The Phaistos Disc. I was surprised to learn about this artifact (a picture is below). It was found on the island of Crete, where the Minoan civilization flourished. The Minoans are often thought of as the ancestors of the Ancient Greeks, and are perhaps most famous for the story of the Labyrinth and the Minotaur. They provided the Greeks with important cultural elements, such as their first form of writing, Linear A (still undeciphered) and with most of the Gods that the Greeks worshiped.
As we know, the great empires and civilizing forces first existed in the Middle East and in North Africa during Antiquity, and the emergence of Europe’s dominant cultures and civilizations was influenced by the outpouring of Eastern cultures into the coastlines of the Mediterranean. In this way, at the time of the Minoans, (approximately 3000B.C. until 1100B.C.), they were among the furthest outpost of Eastern civilization in the Mediterranean Sea.
The Minoans appear to have been primarily influenced by Ancient Egypt. Many of their gods are hybrids or copies of Egyptian Gods, and even their writing, Linear A, evolved from Egyptian Hieroglyphs. It is worth noting that the origins of the alphabet that I am using to communicate with you was Egyptian Hieroglyphs, which was an original form of writing; it has no ancestor. Over a long period of time the Egyptian system of writing evolved into the Latin Script that we use, via ancient Greek. An important moment in this process was when glyphs transformed into an alphabet. The Egyptian Hieroglyphs are not phonetic soundbites, as our letters are: they are logograms, which means that the symbols represent entire words or ideas. This brings us back to the topic of our artifact.
I thought that by the time writing had arrived on European soil, it had fully shaken off it’s hieroglyphic past. The Phaistos Disc might prove otherwise. It shows a clay disc, with both sides stamped with hieroglyphs. This disc cannot properly be dated, but it fits in with a collection of other items found that bear similar (but not identical) symbols. These hieroglyphs are known as Minoan Hieroglyphs, which suggests that they represent words that would have been used by the Minoans, however, it is important to note we don’t know who made them, nor do we know what language they are from.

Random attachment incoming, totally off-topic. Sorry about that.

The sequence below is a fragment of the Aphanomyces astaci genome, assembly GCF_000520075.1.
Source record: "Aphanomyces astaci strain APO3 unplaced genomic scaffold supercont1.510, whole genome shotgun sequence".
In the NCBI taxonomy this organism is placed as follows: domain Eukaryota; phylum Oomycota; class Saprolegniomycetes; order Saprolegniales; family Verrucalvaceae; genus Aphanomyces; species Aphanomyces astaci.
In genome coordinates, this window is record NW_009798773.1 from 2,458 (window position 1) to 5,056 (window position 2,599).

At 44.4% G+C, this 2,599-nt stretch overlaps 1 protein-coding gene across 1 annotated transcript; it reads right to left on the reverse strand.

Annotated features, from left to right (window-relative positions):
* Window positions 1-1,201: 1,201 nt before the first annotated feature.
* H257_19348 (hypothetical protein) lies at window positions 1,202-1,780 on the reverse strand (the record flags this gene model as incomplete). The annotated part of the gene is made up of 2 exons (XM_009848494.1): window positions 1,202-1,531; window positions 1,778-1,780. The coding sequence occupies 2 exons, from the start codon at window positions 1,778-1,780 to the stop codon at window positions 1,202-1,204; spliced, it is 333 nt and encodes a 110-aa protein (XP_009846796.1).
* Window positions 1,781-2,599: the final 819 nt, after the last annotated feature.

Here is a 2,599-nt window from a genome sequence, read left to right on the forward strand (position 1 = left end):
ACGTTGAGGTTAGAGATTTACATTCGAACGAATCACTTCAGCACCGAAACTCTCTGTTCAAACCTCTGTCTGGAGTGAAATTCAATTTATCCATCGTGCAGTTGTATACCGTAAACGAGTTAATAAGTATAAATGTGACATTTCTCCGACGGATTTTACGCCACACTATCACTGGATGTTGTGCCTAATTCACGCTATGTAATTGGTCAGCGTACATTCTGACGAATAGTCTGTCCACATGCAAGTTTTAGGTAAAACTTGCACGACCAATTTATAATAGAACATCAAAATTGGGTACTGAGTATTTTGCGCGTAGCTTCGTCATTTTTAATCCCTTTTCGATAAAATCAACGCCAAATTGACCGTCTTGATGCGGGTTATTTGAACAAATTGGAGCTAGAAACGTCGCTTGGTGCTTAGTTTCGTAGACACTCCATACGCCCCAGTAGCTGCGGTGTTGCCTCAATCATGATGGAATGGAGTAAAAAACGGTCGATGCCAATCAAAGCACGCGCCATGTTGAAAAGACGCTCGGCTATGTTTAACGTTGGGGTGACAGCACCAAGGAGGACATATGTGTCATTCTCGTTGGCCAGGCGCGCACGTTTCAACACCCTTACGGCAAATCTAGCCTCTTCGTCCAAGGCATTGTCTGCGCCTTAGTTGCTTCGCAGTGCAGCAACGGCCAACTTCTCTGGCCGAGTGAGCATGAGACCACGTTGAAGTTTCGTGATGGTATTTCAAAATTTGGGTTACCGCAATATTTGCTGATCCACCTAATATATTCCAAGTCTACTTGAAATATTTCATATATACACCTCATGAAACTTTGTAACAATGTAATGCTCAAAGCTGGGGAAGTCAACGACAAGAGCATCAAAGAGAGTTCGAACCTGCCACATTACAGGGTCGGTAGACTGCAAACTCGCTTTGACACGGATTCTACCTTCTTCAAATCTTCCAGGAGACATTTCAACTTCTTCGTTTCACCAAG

In reality, we don’t really know anything about this disc, only that it was found in 1908 in a Minoan Palace. It is a true mystery. In fact, there is even debate as to whether this disc shows the same symbols as the other items I mentioned. It could be that the symbols on the Phaistos Disc are from another catalogue of hieroglyphs, and relate to another language. Arthur Evans, an important archaeologist that contributed to the excavations on Crete, said that ”when one comes to compare the figures in detail with those of the Minoan hieroglyphic signary, very great discrepancy is observable […] Out of the forty-five separate signs on the Phaistos Disk, no more than ten more or less resemble Cretan hieroglyphic forms. […] The human figures in their outline and costume are non-Minoan. […] The representation of the ship also differs from all similar designs that occur either among the hieroglyphic or the linear documents of Crete.”
Who made the Phaistos Disc, where did it come from, why did it end up in Crete, what is it trying to tell us? These hieroglyphs, and the people who created them, are another mystery buried by the Bronze Age Collapse. Time will tell if they will ever yield their secrets. https://en.m.wikipedia.org/wiki/Phaistos_Disc